A&M nuclear experts watching Japan closely

March 22, 2011 5:20:34 PM PDT
Japan's nuclear crisis has Americans re-evaluating the safety of nuclear power. Texas A&M is the only university in the country with two nuclear research reactors. We took a tour of the facility to find out how it can help nuclear engineers understand what's happening in Japan.

Nuclear experts half a world away from Japan in College Station are watching.

At the Nuclear Science Center at Texas A&M University, our cameras were not allowed inside, but the university gave us video of the reactor which few get to see. Inside a massive 109,000 gallon pool, 35 feet below you can see a glowing blue light that is a nuclear reactor. It is one of two at A&M. This is the larger one, but it is minuscule compared to those in Japan.

"I have a very small reactor. If they're elephants, I'm a flea," said Dr. Dan Reece, Director of the Texas A&M Nuclear Science Center.

First constructed in 1961, the reactor is used primarily for training and research. People here have been looking to see what they can learn from the response in Japan. They say it was quite literally the "perfect storm." The earthquake, then tsunami which damaged the reactor's abilities to pump water to keep it cool. Even backup generators were flooded out. Dr. Reece says the likelihood of such a scenario playing out at any of the 104 nuclear power plants in the U.S. is slim.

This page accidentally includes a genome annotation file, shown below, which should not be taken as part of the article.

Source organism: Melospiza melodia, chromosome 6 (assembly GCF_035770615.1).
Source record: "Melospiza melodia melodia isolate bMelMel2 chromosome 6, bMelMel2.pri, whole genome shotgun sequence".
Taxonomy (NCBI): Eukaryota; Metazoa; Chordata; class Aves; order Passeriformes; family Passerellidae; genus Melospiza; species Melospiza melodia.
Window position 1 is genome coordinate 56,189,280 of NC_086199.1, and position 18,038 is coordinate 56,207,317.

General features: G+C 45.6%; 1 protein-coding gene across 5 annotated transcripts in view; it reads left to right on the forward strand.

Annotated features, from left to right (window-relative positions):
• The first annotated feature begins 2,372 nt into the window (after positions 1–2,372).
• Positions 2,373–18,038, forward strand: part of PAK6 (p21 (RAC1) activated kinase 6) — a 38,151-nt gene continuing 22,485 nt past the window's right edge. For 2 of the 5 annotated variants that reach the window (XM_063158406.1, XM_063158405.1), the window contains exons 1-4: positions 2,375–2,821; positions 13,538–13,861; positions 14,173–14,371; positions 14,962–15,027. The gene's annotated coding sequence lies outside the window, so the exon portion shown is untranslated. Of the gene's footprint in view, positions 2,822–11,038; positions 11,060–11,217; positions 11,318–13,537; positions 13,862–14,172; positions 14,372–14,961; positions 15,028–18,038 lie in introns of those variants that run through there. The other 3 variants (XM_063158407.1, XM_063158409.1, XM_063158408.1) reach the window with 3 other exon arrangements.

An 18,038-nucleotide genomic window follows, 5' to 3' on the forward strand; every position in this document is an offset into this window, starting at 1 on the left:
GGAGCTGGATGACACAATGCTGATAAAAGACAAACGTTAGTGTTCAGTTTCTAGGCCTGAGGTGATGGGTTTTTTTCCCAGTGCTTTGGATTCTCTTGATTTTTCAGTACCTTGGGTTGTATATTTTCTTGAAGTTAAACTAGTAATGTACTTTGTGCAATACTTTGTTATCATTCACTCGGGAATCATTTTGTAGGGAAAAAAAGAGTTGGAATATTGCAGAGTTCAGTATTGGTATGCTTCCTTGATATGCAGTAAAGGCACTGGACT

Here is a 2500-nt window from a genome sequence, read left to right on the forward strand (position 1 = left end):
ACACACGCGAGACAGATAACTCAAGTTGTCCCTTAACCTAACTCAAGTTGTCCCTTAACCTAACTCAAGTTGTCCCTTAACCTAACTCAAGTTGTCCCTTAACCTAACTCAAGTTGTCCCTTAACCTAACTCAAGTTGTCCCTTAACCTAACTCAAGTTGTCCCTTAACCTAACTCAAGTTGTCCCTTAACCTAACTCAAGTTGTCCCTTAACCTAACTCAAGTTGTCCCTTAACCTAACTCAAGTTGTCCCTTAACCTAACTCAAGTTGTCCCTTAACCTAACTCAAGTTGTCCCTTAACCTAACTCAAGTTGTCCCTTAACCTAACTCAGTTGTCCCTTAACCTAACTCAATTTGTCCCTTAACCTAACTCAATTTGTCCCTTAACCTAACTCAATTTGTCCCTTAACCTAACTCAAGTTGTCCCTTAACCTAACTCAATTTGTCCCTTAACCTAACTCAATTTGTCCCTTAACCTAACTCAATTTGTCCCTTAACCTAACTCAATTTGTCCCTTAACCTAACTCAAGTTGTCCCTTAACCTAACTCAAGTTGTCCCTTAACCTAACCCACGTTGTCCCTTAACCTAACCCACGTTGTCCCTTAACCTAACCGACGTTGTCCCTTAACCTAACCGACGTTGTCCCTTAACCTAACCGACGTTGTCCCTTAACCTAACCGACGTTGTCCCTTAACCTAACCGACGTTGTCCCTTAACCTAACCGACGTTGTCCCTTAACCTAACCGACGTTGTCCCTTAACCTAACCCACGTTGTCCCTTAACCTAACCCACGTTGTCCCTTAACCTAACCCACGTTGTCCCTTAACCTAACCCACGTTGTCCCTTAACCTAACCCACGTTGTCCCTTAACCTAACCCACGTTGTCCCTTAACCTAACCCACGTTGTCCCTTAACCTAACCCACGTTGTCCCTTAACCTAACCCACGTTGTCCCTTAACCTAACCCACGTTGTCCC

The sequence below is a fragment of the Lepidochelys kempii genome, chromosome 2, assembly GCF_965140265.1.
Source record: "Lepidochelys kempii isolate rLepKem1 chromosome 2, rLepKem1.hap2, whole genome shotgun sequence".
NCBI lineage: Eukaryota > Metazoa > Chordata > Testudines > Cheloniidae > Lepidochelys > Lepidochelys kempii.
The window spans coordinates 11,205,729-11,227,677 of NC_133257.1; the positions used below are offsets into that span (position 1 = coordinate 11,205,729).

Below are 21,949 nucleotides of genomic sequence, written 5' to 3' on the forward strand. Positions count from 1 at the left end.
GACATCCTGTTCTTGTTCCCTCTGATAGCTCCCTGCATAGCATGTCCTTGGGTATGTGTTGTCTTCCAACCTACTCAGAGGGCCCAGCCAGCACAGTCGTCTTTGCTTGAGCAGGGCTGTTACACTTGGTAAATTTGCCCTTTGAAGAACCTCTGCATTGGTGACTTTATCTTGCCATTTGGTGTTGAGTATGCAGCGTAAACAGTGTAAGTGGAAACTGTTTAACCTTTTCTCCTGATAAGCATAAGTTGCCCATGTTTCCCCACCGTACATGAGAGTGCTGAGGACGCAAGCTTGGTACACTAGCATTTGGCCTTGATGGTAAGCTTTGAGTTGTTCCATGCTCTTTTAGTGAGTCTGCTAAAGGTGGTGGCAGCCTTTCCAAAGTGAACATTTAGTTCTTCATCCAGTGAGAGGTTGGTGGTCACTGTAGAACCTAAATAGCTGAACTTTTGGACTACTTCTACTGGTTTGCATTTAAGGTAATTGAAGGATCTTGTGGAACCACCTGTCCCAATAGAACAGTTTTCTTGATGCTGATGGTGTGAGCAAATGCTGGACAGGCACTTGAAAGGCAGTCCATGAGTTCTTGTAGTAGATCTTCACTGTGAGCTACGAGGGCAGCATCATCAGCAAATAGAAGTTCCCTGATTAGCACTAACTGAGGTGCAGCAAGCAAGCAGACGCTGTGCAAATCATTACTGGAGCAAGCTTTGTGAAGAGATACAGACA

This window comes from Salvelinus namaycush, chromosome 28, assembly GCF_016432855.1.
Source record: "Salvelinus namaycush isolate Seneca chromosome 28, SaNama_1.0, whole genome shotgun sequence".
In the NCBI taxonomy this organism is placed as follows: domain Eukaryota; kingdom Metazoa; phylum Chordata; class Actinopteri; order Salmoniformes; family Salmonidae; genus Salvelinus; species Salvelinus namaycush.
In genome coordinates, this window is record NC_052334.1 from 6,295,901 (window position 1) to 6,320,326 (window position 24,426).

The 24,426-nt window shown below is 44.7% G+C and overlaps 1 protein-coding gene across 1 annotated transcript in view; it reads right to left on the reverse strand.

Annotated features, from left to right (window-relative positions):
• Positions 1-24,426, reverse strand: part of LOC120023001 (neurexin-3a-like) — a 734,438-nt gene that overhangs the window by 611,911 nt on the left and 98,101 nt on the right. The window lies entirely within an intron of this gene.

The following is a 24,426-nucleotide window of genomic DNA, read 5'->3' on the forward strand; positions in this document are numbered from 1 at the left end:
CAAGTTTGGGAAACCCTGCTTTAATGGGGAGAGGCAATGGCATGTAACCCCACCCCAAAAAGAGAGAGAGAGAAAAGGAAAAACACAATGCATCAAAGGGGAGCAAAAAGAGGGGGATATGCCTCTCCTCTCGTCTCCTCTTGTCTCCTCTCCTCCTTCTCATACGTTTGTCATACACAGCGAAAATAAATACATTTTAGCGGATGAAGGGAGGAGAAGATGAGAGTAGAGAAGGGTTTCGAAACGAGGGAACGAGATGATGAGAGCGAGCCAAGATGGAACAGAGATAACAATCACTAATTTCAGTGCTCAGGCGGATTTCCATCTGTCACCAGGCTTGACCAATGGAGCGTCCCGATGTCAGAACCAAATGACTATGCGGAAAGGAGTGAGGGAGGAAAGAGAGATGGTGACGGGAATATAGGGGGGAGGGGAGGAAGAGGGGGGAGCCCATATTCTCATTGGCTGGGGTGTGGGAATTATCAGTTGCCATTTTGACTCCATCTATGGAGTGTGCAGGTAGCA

"I think they've done a marvelous job, and make very wise and good choices in their approach to contain this accident," said Dr. Reece.

In the days leading up to the earthquake and tsunami, coincidentally a group of students and faculty from Japan were here training with A&M's Center for Robot-Assisted Search and Rescue. The team from Japan flew home hours after the quake.

"There was no way to get out of Houston any faster," said Dr. Robin Murphy of the Center for Robot-Assisted Search and Rescue.

She says at the center they have not been able to bring their robots to Japan to help due to the threat of radiation.

"Turns out the radiation is incredibly unfriendly to robots. The smarter you make them, the more computer chips you have; computer chips are extreme vulnerable to radiation," said Dr. Murphy.

She and her team remain on standby. Their robots can help not just with search and rescue but also recovery and reconnaissance. Finding bodies and helping authorities in Japan determine what locations are safe and which are not. They are ready to pack up and fly to Japan as soon as their phones ring.

Experts at A&M say there is little reason to be overly concerned about Japanese radiation hitting anywhere in the United States. One A&M researcher has launched a website tracking wind currents headed toward the west coast of the U.S.